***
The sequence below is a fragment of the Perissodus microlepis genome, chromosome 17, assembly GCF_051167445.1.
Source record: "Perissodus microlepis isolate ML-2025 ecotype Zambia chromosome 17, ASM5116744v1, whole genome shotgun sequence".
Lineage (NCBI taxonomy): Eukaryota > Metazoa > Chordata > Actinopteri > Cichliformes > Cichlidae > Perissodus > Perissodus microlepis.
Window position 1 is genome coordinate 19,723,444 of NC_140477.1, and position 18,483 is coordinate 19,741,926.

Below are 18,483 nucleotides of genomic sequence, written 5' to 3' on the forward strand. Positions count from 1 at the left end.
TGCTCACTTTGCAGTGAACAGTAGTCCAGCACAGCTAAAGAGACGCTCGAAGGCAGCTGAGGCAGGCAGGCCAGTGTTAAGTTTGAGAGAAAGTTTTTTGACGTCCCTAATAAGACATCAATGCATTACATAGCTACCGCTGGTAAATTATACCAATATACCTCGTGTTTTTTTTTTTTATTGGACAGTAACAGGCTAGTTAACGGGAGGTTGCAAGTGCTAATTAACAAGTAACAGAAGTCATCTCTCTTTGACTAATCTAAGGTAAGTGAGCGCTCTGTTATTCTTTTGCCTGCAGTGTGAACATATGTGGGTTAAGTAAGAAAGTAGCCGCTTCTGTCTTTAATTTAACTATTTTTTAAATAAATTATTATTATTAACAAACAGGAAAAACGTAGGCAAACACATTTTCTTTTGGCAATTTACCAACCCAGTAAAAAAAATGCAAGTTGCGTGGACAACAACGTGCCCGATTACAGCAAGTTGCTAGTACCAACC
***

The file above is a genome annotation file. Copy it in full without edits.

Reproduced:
The sequence below is a fragment of the Perissodus microlepis genome, chromosome 17, assembly GCF_051167445.1.
Source record: "Perissodus microlepis isolate ML-2025 ecotype Zambia chromosome 17, ASM5116744v1, whole genome shotgun sequence".
Lineage (NCBI taxonomy): Eukaryota > Metazoa > Chordata > Actinopteri > Cichliformes > Cichlidae > Perissodus > Perissodus microlepis.
Window position 1 is genome coordinate 19,723,444 of NC_140477.1, and position 18,483 is coordinate 19,741,926.

Below are 18,483 nucleotides of genomic sequence, written 5' to 3' on the forward strand. Positions count from 1 at the left end.
TGCTCACTTTGCAGTGAACAGTAGTCCAGCACAGCTAAAGAGACGCTCGAAGGCAGCTGAGGCAGGCAGGCCAGTGTTAAGTTTGAGAGAAAGTTTTTTGACGTCCCTAATAAGACATCAATGCATTACATAGCTACCGCTGGTAAATTATACCAATATACCTCGTGTTTTTTTTTTTTATTGGACAGTAACAGGCTAGTTAACGGGAGGTTGCAAGTGCTAATTAACAAGTAACAGAAGTCATCTCTCTTTGACTAATCTAAGGTAAGTGAGCGCTCTGTTATTCTTTTGCCTGCAGTGTGAACATATGTGGGTTAAGTAAGAAAGTAGCCGCTTCTGTCTTTAATTTAACTATTTTTTAAATAAATTATTATTATTAACAAACAGGAAAAACGTAGGCAAACACATTTTCTTTTGGCAATTTACCAACCCAGTAAAAAAAATGCAAGTTGCGTGGACAACAACGTGCCCGATTACAGCAAGTTGCTAGTACCAACC